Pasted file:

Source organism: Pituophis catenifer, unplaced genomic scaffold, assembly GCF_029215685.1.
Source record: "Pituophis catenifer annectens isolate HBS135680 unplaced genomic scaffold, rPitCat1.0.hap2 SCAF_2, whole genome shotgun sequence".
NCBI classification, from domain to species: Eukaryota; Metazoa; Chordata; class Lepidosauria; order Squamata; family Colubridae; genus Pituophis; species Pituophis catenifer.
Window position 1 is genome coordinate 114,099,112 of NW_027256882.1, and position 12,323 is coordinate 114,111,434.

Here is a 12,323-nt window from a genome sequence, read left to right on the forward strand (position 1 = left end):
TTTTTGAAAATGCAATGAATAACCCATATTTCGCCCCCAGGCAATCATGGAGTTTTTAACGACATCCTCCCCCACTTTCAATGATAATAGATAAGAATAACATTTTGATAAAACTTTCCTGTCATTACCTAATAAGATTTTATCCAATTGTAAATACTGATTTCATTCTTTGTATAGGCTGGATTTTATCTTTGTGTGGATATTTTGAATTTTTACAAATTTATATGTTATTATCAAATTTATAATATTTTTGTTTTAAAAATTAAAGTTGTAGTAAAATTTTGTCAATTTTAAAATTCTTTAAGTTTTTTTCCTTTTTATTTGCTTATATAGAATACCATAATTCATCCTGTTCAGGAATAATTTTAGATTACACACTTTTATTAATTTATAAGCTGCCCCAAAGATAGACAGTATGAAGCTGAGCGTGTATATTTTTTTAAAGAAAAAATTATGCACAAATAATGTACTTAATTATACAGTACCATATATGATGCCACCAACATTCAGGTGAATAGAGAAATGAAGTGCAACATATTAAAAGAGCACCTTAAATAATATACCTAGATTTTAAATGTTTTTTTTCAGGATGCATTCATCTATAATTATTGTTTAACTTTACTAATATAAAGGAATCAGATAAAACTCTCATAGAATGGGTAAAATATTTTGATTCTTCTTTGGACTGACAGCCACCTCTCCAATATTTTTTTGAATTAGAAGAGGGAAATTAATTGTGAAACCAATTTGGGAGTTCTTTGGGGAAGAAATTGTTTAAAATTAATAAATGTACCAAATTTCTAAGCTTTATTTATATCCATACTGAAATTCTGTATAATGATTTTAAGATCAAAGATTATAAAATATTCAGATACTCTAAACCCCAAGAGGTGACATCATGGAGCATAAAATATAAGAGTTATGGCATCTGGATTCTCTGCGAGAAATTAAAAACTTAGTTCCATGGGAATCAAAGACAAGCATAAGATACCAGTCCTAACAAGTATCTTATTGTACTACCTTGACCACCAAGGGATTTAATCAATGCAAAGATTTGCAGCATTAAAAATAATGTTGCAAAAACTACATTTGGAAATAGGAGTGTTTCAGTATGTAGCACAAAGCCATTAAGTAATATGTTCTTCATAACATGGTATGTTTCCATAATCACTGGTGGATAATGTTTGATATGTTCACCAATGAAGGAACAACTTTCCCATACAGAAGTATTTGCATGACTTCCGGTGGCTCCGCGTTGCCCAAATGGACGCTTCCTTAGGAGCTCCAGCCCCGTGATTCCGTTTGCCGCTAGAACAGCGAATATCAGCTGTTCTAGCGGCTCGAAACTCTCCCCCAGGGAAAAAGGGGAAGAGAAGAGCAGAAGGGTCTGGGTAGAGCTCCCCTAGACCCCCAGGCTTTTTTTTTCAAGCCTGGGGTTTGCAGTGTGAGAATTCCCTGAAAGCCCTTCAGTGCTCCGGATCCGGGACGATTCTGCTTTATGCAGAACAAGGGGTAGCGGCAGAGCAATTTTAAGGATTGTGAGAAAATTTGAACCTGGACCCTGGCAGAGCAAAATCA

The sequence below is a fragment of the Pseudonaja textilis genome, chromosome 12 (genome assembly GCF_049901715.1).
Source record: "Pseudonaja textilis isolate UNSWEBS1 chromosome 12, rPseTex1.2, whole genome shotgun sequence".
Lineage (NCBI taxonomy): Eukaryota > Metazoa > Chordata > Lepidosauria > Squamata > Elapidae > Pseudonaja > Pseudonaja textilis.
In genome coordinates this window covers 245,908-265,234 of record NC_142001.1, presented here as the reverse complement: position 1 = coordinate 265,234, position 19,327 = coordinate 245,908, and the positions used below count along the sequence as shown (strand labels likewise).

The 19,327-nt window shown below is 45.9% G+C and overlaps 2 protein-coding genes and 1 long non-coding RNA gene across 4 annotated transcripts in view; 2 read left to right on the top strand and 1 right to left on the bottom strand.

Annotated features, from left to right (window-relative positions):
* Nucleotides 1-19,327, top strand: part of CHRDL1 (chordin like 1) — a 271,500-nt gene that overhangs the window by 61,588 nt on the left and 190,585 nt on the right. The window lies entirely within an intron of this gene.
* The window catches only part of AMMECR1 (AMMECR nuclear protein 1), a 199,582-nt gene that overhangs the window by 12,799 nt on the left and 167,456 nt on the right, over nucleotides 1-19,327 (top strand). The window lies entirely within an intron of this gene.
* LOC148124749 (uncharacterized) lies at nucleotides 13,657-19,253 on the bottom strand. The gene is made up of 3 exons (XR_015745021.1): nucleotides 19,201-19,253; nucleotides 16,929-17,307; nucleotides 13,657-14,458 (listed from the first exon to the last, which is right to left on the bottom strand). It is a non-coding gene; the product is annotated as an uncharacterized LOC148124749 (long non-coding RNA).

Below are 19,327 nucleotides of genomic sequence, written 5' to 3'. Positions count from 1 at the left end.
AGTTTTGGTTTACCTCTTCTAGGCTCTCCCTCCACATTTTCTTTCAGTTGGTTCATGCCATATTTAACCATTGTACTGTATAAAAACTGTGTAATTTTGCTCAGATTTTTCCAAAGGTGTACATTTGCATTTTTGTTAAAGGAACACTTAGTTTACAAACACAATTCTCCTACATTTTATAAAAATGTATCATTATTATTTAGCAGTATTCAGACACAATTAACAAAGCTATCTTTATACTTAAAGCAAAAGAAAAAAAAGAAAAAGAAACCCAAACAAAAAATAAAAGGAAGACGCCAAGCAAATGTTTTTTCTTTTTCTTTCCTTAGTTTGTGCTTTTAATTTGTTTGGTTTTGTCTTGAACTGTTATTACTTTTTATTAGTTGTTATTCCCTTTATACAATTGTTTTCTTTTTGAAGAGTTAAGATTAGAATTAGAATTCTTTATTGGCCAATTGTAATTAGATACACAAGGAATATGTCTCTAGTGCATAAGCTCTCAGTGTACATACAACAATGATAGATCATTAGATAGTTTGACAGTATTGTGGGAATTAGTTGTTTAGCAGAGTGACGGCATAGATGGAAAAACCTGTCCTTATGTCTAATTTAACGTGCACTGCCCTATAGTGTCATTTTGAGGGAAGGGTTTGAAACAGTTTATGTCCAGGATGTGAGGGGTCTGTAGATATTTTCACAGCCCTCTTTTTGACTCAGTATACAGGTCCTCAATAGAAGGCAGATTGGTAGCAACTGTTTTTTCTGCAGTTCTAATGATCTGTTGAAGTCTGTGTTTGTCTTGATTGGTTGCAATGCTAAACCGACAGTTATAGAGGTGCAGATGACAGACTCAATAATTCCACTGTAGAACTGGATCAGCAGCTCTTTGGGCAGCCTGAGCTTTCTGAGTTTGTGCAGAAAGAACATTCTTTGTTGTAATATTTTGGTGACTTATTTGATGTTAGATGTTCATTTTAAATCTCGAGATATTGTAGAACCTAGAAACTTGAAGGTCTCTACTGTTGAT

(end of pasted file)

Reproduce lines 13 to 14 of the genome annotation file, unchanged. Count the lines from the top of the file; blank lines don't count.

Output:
* Nucleotides 1-19,327, top strand: part of CHRDL1 (chordin like 1) — a 271,500-nt gene that overhangs the window by 61,588 nt on the left and 190,585 nt on the right. The window lies entirely within an intron of this gene.
* The window catches only part of AMMECR1 (AMMECR nuclear protein 1), a 199,582-nt gene that overhangs the window by 12,799 nt on the left and 167,456 nt on the right, over nucleotides 1-19,327 (top strand). The window lies entirely within an intron of this gene.